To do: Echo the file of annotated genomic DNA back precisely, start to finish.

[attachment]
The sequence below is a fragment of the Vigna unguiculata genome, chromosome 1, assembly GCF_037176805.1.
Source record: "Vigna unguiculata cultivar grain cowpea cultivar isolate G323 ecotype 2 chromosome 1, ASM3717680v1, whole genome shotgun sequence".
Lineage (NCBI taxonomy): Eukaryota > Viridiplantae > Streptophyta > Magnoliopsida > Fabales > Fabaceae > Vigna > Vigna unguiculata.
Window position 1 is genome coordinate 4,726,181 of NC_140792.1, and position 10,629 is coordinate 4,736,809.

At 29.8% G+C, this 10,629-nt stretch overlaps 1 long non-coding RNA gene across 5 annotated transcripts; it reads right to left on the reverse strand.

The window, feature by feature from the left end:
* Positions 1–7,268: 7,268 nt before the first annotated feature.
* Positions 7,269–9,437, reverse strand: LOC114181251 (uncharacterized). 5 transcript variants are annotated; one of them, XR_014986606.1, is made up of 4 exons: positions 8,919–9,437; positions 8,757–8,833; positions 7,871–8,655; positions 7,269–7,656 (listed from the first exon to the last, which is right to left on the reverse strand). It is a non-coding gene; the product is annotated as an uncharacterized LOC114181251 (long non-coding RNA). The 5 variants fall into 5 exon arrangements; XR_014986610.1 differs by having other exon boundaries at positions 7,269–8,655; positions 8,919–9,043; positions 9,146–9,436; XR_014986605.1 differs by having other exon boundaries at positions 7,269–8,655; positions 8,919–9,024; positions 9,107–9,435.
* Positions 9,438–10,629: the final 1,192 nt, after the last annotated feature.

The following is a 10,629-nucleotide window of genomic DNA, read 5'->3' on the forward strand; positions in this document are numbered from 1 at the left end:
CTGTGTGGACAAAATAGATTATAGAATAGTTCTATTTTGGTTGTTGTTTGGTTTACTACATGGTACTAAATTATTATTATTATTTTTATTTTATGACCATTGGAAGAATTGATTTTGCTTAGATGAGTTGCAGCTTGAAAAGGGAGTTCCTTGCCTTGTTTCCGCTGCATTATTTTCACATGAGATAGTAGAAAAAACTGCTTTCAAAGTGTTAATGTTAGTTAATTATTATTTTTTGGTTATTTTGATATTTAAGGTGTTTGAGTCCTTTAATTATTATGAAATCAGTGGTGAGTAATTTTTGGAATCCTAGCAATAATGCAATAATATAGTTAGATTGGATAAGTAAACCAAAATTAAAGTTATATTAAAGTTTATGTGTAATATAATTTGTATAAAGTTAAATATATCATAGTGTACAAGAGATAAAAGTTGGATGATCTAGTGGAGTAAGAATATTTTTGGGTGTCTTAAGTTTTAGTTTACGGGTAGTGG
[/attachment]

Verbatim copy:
The sequence below is a fragment of the Vigna unguiculata genome, chromosome 1, assembly GCF_037176805.1.
Source record: "Vigna unguiculata cultivar grain cowpea cultivar isolate G323 ecotype 2 chromosome 1, ASM3717680v1, whole genome shotgun sequence".
Lineage (NCBI taxonomy): Eukaryota > Viridiplantae > Streptophyta > Magnoliopsida > Fabales > Fabaceae > Vigna > Vigna unguiculata.
Window position 1 is genome coordinate 4,726,181 of NC_140792.1, and position 10,629 is coordinate 4,736,809.

At 29.8% G+C, this 10,629-nt stretch overlaps 1 long non-coding RNA gene across 5 annotated transcripts; it reads right to left on the reverse strand.

The window, feature by feature from the left end:
* Positions 1–7,268: 7,268 nt before the first annotated feature.
* Positions 7,269–9,437, reverse strand: LOC114181251 (uncharacterized). 5 transcript variants are annotated; one of them, XR_014986606.1, is made up of 4 exons: positions 8,919–9,437; positions 8,757–8,833; positions 7,871–8,655; positions 7,269–7,656 (listed from the first exon to the last, which is right to left on the reverse strand). It is a non-coding gene; the product is annotated as an uncharacterized LOC114181251 (long non-coding RNA). The 5 variants fall into 5 exon arrangements; XR_014986610.1 differs by having other exon boundaries at positions 7,269–8,655; positions 8,919–9,043; positions 9,146–9,436; XR_014986605.1 differs by having other exon boundaries at positions 7,269–8,655; positions 8,919–9,024; positions 9,107–9,435.
* Positions 9,438–10,629: the final 1,192 nt, after the last annotated feature.

The following is a 10,629-nucleotide window of genomic DNA, read 5'->3' on the forward strand; positions in this document are numbered from 1 at the left end:
CTGTGTGGACAAAATAGATTATAGAATAGTTCTATTTTGGTTGTTGTTTGGTTTACTACATGGTACTAAATTATTATTATTATTTTTATTTTATGACCATTGGAAGAATTGATTTTGCTTAGATGAGTTGCAGCTTGAAAAGGGAGTTCCTTGCCTTGTTTCCGCTGCATTATTTTCACATGAGATAGTAGAAAAAACTGCTTTCAAAGTGTTAATGTTAGTTAATTATTATTTTTTGGTTATTTTGATATTTAAGGTGTTTGAGTCCTTTAATTATTATGAAATCAGTGGTGAGTAATTTTTGGAATCCTAGCAATAATGCAATAATATAGTTAGATTGGATAAGTAAACCAAAATTAAAGTTATATTAAAGTTTATGTGTAATATAATTTGTATAAAGTTAAATATATCATAGTGTACAAGAGATAAAAGTTGGATGATCTAGTGGAGTAAGAATATTTTTGGGTGTCTTAAGTTTTAGTTTACGGGTAGTGG